39. This is an update on the Affordable Care Act (Obamacare). Finally picked a plan in April to go into effect May 1, 2015. My premium for two people, Silver Plan, is $495.30 per month and we get a $1011.00 credit per month. Without credit price for two would be $1,506.30. I started inquiring about the insurance through Access Health in CT in January. I started getting 3 letters each time I called. Each time the letters would have a date required documents were supposed to be submitted. I called probably 4 different times and did give them our income information over the phone but kept telling them we didn’t need insurance until May. The letters kept coming and the dates kept changing to submit the documents. So finally I pay the premium in late April and get the acceptance letter with a new date of July 01, 2015 to submit docs. I started gathering the paperwork and had to get a letter from my Hub’s pension company. He’s been receiving it for 8 years. They said they needed to have the statement declaring his monthly income. So that was time consuming for whatever reason they were slow sending the documentation. It was about May 9th and had only been on the ACA insurance 9 days when we got another letter saying we lost our credit! They based the original letter on the final date of submission! So my journey to hell then began. The Market Place people just couldn’t get it that the last letter I received said July 1, 2015. I must have spoken to 20 different people through the Market Place and no one could straighten it out. They kept saying April 15th was the date. I called Anthem and they arranged a 3 way conversation with no resolution. I finally found a number to call to set up a hearing. Weeks went by with no letter on the hearing and finally it came in the mail. The hearing was scheduled at the end of July. In June I had to pay the extra $1011.00 on top of the $495.30 to keep the insurance. Out of the blue last week a woman who works for Access Health called and went through all the paperwork I did send on or about May 11th and she was able to straighten the whole thing out. The hearing is cancelled but I am still waiting to get my $1011.00 credit back. Have called Anthem 3 times and finally got ahold of a woman who seemed to understand what was going on and asked me to wait 72 hours and she would call me back so that should be next Monday. So, please, if you get onto ACA pay attention to these dates. They mean business! However, it was a big mistake on their part to use that first date because I never even signed up for the insurance until April 23rd. My Husband and I were sick to our stomach’s to have to pay that money and the way things were going at a turtle’s pace, I wasn’t sure if we’d ever fix this problem. The Market Place people have tunnel vision and if one thing is ‘different’ they don’t know how to deal with it. We were able to get onto ACA because my Hub retired April 1 and could carry his company’s insurance till the end of the month. Then we needed it May 1st. I was ready to lose my mind with the phone calls and no resolution. They would put me on hold and I would ask if they had my phone number in case we were disconnected and they said they can’t make outgoing phone calls! Are you kidding me? I did get letters from Access Health that we are reinstated and let me tell you, I was so happy! Hub bought us a bottle of champagne to celebrate.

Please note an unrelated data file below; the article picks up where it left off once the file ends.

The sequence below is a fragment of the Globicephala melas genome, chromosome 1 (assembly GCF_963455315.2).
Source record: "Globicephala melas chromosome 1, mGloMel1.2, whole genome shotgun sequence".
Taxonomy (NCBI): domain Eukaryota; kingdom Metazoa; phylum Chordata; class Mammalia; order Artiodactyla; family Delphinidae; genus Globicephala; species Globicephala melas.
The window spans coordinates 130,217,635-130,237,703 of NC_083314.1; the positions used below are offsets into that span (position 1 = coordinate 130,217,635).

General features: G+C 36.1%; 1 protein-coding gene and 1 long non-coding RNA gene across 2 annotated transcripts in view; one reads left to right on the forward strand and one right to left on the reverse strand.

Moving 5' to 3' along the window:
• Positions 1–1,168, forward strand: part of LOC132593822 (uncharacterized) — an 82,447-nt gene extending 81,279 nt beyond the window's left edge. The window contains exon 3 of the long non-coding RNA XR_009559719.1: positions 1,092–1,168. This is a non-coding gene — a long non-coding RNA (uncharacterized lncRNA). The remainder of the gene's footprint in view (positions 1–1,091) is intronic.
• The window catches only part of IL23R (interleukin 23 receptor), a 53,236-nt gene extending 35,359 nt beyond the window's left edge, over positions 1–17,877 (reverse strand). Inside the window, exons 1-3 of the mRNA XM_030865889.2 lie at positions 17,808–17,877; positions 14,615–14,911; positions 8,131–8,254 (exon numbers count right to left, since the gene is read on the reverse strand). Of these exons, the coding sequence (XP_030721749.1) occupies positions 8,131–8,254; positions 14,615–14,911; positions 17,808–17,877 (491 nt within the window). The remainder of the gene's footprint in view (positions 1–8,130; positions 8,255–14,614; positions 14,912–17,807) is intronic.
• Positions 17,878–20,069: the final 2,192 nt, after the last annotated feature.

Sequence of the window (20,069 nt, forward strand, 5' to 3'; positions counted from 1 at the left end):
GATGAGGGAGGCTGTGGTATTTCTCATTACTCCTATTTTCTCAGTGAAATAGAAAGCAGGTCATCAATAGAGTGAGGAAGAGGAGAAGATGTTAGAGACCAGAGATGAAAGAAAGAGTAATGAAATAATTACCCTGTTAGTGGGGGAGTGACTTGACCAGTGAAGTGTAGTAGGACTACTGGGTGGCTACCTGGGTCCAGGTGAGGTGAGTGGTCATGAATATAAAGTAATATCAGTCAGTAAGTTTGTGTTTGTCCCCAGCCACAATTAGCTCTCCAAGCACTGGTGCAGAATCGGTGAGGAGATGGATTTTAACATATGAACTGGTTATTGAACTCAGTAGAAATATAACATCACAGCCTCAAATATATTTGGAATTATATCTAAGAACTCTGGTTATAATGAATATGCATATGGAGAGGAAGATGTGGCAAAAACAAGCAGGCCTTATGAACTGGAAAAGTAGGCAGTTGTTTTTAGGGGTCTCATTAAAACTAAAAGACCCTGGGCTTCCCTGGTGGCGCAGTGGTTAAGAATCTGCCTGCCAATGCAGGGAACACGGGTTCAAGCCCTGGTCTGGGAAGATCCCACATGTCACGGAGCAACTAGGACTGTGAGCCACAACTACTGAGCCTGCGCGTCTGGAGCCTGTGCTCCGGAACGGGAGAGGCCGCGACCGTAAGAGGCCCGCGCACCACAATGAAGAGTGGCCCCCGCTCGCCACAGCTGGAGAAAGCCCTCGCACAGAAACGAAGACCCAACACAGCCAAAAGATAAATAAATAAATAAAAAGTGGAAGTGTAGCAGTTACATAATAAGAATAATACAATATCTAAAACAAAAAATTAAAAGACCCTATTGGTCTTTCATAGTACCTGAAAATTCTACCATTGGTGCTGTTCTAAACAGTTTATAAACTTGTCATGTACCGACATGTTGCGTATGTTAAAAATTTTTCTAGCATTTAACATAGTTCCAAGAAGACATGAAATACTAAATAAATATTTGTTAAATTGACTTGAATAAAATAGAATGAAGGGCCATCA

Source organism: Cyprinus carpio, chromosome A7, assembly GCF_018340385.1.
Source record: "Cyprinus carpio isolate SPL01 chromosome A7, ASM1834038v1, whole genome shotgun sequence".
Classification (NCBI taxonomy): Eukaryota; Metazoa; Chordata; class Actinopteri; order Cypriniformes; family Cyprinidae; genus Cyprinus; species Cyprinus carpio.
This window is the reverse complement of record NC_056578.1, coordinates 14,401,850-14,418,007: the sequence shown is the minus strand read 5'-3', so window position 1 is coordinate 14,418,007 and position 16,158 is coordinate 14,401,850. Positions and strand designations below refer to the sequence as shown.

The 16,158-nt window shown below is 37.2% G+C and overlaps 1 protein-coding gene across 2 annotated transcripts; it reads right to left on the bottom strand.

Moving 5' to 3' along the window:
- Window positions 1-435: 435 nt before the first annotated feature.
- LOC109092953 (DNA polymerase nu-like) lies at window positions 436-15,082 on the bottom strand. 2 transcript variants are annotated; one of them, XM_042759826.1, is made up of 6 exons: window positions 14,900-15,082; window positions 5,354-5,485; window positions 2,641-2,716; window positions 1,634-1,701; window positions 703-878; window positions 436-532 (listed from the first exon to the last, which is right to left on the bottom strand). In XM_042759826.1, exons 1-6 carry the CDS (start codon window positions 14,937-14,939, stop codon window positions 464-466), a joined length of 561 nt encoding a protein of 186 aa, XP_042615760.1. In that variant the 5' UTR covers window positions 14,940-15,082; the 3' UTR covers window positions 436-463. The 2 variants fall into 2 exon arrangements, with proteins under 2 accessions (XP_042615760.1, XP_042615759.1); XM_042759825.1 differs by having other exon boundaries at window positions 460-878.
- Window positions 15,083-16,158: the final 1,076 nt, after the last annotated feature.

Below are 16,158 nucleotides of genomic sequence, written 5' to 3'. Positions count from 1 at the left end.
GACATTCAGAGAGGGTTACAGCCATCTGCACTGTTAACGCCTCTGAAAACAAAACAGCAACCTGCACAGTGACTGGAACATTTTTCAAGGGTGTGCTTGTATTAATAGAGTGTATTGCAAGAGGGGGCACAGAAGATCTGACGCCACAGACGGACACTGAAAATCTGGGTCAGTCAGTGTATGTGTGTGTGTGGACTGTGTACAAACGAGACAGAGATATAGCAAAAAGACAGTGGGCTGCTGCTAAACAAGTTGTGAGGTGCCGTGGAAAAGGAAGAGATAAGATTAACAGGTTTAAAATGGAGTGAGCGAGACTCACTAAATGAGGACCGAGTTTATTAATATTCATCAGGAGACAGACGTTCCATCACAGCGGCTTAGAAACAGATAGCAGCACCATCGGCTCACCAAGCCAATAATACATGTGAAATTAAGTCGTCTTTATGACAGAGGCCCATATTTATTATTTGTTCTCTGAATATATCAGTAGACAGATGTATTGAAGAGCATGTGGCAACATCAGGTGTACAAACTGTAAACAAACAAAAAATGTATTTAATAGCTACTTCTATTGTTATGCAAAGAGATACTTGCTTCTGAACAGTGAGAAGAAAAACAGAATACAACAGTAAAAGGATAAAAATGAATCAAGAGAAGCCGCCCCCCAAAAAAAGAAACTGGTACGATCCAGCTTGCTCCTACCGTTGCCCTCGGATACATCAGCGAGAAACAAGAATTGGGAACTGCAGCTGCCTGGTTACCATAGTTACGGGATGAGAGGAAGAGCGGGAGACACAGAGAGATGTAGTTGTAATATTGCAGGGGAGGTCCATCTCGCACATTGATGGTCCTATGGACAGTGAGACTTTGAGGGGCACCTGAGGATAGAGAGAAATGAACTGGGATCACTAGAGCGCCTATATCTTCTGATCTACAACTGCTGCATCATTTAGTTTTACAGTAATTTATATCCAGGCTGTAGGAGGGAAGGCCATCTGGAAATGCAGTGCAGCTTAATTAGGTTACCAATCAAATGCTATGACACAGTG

by Louise — July 11, 2015